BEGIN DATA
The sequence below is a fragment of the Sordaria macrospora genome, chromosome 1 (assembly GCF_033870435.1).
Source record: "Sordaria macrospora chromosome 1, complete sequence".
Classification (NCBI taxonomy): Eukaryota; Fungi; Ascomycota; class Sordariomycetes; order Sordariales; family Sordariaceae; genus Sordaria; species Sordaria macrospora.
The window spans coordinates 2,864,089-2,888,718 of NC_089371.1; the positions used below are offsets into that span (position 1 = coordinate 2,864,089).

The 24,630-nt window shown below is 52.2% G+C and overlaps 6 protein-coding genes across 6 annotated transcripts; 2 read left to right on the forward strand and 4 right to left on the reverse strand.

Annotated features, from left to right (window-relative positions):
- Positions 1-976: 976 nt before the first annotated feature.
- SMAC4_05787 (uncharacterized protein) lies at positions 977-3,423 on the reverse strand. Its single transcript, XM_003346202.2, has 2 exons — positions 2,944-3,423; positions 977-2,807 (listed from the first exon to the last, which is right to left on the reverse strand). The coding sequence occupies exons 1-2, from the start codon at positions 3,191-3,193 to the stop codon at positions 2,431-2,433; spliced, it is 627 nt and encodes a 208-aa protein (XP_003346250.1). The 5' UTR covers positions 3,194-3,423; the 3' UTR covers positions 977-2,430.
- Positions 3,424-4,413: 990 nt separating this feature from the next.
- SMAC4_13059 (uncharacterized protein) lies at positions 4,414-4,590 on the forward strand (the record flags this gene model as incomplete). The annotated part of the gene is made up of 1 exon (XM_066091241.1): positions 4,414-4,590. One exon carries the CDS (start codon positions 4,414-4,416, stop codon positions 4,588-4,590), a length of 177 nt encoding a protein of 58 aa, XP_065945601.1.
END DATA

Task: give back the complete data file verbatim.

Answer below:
The sequence below is a fragment of the Sordaria macrospora genome, chromosome 1 (assembly GCF_033870435.1).
Source record: "Sordaria macrospora chromosome 1, complete sequence".
Classification (NCBI taxonomy): Eukaryota; Fungi; Ascomycota; class Sordariomycetes; order Sordariales; family Sordariaceae; genus Sordaria; species Sordaria macrospora.
The window spans coordinates 2,864,089-2,888,718 of NC_089371.1; the positions used below are offsets into that span (position 1 = coordinate 2,864,089).

The 24,630-nt window shown below is 52.2% G+C and overlaps 6 protein-coding genes across 6 annotated transcripts; 2 read left to right on the forward strand and 4 right to left on the reverse strand.

Annotated features, from left to right (window-relative positions):
- Positions 1-976: 976 nt before the first annotated feature.
- SMAC4_05787 (uncharacterized protein) lies at positions 977-3,423 on the reverse strand. Its single transcript, XM_003346202.2, has 2 exons — positions 2,944-3,423; positions 977-2,807 (listed from the first exon to the last, which is right to left on the reverse strand). The coding sequence occupies exons 1-2, from the start codon at positions 3,191-3,193 to the stop codon at positions 2,431-2,433; spliced, it is 627 nt and encodes a 208-aa protein (XP_003346250.1). The 5' UTR covers positions 3,194-3,423; the 3' UTR covers positions 977-2,430.
- Positions 3,424-4,413: 990 nt separating this feature from the next.
- SMAC4_13059 (uncharacterized protein) lies at positions 4,414-4,590 on the forward strand (the record flags this gene model as incomplete). The annotated part of the gene is made up of 1 exon (XM_066091241.1): positions 4,414-4,590. One exon carries the CDS (start codon positions 4,414-4,416, stop codon positions 4,588-4,590), a length of 177 nt encoding a protein of 58 aa, XP_065945601.1.